Up-and-coming SoCal brand Master Makers brings attention to detail to the forefront with its product lines. This is especially true for the 90-micron fresh-press rosin in the MM lineup.
If handled properly (read: frozen), this near-transparent honey cracks into Jolly Rancher-like shards when broken up for consumption. As with all delicate fresh press rosin, storage in a freezer is key – right up until you drop it in the bucket. One must preserve the terps.
The team at MM takes this extremely seriously – to the point where they’ve invested in rechargeable cold-storage jars for their rosin. These insulated jars act as a jacketed sheath around a standard hash jar and will keep the treasure inside cool for up to 90 minutes in normal conditions. This ups the ante for people running out the door to a sesh – consider it an extra layer of security beyond your hash cooler.
Still, as MM’s Nick Ferrari will tell you, the key is still to consume it or return it to the freezer or cooler as swiftly as possible.
Back to the rosin. We had the chance to try the Gush Mintz – a delectable, dabbable expression of the NorCal-bred F1 Durb x Gushers strain, here cultivated by Happy Day Farms out of Mendocino County. When we loaded it into the Puffco Proxy on the medium (green) setting, the Gush Mintz 90µ came across as vibrant, fruity and refreshing. The inhale and exhale were super easy, with no throat burn. The high was fairly heady, with a little bit of body buzz. This would be great for a sesh with friends – relaxing, but not incapacitating. It would also be delicious at dinner, paired with lighter fare.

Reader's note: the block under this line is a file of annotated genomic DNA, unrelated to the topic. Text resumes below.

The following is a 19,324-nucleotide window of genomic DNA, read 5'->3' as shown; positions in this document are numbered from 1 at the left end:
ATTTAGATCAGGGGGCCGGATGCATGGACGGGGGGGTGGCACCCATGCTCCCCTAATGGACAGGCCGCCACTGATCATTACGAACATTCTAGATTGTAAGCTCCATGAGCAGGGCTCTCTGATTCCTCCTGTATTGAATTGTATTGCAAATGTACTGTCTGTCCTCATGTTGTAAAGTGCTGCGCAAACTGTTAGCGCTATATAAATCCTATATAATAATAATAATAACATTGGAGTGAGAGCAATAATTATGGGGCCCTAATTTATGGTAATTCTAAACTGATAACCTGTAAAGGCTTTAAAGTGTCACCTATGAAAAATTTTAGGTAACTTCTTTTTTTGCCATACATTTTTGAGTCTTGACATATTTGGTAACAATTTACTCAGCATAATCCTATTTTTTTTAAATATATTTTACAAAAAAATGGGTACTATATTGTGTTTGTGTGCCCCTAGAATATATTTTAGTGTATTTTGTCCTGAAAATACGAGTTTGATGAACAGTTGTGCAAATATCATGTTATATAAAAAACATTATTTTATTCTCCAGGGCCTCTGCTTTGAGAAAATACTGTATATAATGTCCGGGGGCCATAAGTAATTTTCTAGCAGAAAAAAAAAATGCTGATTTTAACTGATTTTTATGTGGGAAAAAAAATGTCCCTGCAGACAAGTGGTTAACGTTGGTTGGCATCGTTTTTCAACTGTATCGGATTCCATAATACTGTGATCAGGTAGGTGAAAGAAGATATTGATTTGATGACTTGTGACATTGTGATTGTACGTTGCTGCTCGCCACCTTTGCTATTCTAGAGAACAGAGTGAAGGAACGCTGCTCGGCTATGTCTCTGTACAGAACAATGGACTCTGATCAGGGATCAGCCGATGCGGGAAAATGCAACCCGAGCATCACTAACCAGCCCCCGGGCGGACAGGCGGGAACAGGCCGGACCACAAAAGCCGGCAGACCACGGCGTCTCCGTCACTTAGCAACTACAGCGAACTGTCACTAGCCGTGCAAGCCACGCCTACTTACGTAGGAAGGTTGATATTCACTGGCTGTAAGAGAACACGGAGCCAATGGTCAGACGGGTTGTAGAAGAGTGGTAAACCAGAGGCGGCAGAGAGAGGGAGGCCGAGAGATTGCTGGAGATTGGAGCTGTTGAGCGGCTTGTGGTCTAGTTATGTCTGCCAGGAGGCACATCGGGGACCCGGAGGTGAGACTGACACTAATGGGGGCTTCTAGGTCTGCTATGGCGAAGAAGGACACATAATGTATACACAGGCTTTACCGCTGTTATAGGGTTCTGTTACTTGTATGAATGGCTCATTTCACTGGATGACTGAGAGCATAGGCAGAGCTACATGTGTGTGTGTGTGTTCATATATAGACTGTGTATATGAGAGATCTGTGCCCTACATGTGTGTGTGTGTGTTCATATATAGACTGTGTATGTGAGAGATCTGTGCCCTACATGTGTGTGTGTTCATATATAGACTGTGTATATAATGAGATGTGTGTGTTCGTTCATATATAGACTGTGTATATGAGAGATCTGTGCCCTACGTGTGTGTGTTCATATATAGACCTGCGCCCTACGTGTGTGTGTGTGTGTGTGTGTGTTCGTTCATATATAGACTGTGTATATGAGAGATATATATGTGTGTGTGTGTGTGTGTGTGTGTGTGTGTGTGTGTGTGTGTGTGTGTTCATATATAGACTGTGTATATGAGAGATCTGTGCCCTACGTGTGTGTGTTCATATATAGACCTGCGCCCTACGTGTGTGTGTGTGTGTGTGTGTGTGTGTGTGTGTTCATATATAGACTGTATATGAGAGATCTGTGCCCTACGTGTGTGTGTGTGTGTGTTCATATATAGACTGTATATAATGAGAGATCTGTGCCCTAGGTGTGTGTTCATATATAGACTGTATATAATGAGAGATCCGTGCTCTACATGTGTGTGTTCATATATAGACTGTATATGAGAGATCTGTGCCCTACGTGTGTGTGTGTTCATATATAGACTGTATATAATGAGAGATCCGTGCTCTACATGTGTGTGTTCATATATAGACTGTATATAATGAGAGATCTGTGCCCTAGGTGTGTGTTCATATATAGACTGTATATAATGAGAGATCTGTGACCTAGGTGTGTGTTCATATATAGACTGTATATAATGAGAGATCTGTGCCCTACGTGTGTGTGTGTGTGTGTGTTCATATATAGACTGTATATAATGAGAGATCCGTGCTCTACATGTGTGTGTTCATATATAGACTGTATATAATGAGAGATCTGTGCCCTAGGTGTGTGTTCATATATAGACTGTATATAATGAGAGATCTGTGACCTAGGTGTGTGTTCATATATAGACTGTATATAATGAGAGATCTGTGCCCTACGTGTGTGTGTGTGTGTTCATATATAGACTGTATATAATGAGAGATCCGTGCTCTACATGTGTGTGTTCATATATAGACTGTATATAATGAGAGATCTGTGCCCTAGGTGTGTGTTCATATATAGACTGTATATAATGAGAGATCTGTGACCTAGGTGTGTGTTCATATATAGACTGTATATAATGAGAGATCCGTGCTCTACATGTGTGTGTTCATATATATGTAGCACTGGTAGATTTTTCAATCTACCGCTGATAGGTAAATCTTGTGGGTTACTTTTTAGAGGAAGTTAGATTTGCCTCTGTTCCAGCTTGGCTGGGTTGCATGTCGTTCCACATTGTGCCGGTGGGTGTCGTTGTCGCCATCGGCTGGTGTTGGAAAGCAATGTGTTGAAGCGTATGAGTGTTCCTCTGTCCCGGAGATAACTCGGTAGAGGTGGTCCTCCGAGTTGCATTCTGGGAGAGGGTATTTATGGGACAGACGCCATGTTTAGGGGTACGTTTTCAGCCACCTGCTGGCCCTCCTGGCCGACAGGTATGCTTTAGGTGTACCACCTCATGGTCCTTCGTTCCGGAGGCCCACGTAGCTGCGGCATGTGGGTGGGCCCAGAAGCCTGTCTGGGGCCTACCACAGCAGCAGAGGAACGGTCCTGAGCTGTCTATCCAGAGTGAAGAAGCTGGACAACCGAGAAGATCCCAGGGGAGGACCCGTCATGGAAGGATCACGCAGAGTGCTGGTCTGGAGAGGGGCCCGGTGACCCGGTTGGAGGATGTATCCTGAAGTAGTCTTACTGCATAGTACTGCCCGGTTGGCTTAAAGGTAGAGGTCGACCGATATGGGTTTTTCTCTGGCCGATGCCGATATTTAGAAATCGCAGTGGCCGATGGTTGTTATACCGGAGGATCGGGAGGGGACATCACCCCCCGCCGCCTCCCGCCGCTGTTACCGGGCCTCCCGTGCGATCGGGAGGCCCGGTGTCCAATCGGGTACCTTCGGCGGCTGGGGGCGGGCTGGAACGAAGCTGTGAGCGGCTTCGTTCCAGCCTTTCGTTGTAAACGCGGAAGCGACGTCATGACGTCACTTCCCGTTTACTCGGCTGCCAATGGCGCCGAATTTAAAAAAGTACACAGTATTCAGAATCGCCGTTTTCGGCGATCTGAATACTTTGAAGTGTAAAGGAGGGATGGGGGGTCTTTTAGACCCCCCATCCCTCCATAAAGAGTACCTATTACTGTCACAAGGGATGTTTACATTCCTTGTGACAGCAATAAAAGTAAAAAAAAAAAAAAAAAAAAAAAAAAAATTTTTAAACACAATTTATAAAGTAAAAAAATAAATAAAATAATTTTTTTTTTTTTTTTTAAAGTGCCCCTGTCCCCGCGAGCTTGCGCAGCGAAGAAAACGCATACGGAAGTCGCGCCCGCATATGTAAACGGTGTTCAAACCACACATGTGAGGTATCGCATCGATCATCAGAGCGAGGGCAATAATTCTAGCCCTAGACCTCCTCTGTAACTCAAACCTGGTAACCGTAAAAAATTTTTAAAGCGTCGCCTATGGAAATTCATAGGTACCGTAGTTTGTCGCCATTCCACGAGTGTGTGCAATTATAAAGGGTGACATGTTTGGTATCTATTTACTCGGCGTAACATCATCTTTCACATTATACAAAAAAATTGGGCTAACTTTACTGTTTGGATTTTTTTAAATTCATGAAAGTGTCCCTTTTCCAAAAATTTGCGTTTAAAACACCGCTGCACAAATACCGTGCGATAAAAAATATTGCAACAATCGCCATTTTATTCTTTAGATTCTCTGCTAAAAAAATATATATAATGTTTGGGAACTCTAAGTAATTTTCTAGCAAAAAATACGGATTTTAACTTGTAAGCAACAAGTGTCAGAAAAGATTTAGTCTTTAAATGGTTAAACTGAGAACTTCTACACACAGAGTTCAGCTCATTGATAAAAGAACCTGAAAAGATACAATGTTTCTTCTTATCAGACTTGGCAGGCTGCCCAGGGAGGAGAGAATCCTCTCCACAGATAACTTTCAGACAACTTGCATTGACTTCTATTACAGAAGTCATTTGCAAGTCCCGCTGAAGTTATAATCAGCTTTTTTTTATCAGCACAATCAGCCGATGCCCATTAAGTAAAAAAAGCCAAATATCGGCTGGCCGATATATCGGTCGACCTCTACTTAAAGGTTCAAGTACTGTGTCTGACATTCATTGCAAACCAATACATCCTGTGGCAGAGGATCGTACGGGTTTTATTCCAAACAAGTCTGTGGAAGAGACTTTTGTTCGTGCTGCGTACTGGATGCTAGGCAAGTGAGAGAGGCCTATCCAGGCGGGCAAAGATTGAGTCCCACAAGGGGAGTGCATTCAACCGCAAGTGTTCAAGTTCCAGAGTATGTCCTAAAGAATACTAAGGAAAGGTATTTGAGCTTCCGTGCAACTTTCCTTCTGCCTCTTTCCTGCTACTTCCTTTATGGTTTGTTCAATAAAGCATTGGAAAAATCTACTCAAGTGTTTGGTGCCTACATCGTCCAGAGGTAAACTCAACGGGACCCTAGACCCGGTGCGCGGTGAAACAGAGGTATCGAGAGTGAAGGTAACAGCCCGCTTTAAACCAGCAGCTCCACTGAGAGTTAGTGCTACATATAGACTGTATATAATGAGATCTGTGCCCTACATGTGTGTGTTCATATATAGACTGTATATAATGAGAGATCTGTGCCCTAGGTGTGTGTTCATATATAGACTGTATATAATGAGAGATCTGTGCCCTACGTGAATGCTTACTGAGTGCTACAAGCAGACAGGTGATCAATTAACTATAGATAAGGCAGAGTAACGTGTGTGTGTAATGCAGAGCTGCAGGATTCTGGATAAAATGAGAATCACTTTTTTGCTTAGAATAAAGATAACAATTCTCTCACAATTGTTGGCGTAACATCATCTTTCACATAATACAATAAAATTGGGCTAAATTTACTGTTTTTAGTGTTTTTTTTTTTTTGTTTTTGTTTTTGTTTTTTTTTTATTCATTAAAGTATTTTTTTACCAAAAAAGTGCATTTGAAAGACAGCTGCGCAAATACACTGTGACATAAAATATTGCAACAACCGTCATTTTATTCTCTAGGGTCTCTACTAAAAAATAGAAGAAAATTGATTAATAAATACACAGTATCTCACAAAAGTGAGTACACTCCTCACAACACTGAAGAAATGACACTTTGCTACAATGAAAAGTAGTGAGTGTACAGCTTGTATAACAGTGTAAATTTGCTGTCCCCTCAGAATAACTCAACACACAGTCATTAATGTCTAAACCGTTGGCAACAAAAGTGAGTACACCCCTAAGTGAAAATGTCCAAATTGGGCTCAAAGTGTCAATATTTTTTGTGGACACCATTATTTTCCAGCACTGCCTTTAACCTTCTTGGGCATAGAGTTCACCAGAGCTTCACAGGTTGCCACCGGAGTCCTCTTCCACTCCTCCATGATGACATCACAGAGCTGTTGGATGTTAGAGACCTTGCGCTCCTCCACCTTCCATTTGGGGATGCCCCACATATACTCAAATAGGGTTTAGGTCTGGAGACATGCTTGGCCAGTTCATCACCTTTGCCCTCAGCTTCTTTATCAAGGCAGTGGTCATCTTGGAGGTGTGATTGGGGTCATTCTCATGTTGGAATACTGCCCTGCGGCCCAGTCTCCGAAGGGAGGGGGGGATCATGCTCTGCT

It definitely lived up to the brand’s ethos of quality.
At this point, Master Makers also offers their take on Rainbow Beltz in 90-micron rosin. They have solventless diamonds and cold cure on the market as well, and will be releasing a selection of jams and a line of all-in-one vape cartridges. (We tried their First Class Funk cart, which was a sipper.)
With Master Makers’ eye and palate for quality hash, we’re looking forward to seeing what they fill their insulated jars with in the coming months.
This article was originally published in the October 2023 issue of California Leaf.
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